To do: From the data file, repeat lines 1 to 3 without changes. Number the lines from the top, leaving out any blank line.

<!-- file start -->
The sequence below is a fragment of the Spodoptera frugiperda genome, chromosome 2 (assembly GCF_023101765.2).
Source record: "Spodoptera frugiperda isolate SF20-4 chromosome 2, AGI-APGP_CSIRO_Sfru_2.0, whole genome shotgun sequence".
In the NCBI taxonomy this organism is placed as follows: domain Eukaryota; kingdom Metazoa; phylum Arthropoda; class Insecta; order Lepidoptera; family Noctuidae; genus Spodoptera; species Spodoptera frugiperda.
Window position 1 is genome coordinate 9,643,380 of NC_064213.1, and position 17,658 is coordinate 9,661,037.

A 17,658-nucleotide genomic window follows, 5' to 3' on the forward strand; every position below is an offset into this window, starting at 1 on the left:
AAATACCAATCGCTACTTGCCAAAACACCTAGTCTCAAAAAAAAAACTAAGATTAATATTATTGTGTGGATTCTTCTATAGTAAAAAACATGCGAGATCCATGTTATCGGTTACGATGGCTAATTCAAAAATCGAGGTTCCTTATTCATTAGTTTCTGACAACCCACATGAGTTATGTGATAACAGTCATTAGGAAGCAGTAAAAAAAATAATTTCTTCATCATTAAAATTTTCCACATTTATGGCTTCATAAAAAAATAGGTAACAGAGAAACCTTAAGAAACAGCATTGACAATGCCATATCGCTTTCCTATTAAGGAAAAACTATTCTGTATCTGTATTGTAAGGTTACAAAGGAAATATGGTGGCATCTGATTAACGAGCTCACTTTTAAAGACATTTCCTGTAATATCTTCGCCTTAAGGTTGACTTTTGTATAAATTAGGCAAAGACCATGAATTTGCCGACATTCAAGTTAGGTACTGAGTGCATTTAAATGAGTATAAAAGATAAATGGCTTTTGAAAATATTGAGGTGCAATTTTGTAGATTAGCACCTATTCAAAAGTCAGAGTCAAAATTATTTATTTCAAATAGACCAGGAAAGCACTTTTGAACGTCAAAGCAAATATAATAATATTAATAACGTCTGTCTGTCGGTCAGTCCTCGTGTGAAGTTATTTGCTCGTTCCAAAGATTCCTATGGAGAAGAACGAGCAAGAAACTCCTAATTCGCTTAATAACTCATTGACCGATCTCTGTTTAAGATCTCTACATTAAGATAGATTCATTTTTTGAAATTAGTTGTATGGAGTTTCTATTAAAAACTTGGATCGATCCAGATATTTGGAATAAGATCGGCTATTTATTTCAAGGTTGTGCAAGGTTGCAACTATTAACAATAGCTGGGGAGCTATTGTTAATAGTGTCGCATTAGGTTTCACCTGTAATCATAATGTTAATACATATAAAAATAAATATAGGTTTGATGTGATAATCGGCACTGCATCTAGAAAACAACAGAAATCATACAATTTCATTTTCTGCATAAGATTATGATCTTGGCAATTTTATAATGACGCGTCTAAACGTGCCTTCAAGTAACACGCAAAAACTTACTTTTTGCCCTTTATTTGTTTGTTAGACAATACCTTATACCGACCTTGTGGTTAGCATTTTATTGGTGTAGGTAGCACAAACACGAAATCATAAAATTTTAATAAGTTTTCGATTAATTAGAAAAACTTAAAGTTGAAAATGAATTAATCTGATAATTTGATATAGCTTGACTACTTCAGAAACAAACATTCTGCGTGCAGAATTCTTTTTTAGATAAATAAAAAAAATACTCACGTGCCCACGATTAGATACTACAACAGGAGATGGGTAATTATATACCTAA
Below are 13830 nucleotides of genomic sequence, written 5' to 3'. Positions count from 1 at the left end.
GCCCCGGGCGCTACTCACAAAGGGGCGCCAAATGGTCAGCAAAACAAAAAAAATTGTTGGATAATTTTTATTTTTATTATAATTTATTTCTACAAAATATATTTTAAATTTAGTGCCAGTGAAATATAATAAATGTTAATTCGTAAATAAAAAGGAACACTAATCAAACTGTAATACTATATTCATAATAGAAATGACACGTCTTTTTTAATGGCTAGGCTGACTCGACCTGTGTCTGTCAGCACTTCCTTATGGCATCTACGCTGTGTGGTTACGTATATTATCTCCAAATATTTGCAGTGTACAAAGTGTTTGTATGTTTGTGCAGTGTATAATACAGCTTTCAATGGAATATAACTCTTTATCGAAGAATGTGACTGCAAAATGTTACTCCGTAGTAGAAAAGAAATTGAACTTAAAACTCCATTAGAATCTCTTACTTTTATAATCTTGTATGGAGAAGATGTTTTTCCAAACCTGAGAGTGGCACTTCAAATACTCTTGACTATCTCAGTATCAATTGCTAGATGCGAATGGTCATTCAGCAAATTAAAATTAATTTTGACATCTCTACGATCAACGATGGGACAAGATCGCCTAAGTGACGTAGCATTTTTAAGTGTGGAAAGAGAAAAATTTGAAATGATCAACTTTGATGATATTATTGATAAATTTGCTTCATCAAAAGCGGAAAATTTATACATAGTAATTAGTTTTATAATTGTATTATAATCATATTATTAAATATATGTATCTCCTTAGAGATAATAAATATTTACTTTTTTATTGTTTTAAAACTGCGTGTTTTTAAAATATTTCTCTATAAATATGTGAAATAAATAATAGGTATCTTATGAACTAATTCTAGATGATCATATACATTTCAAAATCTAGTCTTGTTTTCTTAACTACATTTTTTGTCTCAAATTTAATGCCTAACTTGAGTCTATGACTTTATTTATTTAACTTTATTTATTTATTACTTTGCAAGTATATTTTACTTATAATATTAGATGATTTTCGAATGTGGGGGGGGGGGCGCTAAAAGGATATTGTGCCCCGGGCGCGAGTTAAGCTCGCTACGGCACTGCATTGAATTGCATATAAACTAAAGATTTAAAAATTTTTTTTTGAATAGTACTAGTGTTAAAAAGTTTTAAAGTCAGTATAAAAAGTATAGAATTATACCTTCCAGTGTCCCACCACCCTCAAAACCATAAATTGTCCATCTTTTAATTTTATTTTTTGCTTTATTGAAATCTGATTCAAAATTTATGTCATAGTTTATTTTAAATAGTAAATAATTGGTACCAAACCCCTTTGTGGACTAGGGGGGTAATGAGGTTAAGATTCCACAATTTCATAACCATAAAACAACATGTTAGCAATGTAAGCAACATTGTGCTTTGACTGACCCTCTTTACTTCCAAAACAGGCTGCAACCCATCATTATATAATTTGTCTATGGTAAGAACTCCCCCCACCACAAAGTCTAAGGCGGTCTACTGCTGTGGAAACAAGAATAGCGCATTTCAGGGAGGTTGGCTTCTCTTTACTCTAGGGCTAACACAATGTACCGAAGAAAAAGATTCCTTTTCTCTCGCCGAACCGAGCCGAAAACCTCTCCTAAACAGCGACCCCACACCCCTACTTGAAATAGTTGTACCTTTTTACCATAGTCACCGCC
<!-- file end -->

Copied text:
The sequence below is a fragment of the Spodoptera frugiperda genome, chromosome 2 (assembly GCF_023101765.2).
Source record: "Spodoptera frugiperda isolate SF20-4 chromosome 2, AGI-APGP_CSIRO_Sfru_2.0, whole genome shotgun sequence".
In the NCBI taxonomy this organism is placed as follows: domain Eukaryota; kingdom Metazoa; phylum Arthropoda; class Insecta; order Lepidoptera; family Noctuidae; genus Spodoptera; species Spodoptera frugiperda.